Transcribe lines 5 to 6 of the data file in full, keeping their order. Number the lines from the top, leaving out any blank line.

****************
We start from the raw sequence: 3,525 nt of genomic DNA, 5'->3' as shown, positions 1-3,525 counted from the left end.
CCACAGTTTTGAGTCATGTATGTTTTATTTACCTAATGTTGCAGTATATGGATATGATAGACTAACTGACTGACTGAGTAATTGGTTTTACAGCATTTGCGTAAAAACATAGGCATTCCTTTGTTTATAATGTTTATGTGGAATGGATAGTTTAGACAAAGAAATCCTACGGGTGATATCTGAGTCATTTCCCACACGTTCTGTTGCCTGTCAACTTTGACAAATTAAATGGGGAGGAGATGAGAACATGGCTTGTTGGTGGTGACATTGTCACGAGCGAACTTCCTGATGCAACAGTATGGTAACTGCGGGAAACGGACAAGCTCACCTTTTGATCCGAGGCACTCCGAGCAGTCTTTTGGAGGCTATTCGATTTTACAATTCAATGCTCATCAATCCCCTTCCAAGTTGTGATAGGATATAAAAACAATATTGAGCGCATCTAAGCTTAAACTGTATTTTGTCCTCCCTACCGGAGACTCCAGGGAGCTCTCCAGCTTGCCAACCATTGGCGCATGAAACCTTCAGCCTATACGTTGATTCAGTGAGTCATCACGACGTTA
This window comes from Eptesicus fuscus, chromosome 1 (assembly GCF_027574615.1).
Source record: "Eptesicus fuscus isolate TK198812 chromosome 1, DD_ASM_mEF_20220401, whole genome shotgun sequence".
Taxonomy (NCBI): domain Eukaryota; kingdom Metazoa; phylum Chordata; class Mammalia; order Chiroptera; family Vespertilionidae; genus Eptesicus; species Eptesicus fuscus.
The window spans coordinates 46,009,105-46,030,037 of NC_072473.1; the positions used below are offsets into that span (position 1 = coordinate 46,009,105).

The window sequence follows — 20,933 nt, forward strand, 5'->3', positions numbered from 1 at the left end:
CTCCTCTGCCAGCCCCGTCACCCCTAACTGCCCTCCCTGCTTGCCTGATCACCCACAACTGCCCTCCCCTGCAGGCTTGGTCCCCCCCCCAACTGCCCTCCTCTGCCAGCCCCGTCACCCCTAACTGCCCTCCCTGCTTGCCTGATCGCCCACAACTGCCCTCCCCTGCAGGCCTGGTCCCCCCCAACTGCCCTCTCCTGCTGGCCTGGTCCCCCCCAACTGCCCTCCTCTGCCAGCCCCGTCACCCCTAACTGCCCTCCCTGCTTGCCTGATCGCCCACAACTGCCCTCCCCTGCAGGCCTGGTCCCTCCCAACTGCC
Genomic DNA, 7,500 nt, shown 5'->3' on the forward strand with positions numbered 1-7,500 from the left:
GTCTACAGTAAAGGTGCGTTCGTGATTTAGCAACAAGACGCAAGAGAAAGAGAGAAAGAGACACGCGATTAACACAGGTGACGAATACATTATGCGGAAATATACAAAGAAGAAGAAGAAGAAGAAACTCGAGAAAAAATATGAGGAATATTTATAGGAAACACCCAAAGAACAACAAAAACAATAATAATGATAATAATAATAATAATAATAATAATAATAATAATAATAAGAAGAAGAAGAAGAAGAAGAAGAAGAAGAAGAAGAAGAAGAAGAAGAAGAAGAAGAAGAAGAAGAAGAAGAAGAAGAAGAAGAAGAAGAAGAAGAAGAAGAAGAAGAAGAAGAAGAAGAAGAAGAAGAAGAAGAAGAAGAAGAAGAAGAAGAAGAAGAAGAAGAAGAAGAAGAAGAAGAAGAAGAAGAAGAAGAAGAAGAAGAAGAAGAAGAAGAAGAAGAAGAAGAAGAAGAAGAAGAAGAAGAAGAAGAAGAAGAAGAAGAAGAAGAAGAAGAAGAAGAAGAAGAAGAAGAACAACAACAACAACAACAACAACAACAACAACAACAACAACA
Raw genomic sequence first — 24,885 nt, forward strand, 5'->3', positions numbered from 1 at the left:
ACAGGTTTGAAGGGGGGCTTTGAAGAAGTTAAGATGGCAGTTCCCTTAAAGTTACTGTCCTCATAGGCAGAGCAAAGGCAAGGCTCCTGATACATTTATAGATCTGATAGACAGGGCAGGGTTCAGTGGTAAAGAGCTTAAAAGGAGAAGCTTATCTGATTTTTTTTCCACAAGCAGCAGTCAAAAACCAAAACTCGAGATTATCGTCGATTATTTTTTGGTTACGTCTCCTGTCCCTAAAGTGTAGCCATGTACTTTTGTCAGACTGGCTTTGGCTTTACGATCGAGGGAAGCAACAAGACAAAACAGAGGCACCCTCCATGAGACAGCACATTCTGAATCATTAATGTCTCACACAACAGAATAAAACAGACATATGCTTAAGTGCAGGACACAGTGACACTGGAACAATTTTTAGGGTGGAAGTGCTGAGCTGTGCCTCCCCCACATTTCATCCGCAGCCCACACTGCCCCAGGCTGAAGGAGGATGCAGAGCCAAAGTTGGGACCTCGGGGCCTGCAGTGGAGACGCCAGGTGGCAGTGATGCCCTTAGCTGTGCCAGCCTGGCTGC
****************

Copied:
Taxonomy (NCBI): domain Eukaryota; kingdom Metazoa; phylum Chordata; class Mammalia; order Chiroptera; family Vespertilionidae; genus Eptesicus; species Eptesicus fuscus.
The window spans coordinates 46,009,105-46,030,037 of NC_072473.1; the positions used below are offsets into that span (position 1 = coordinate 46,009,105).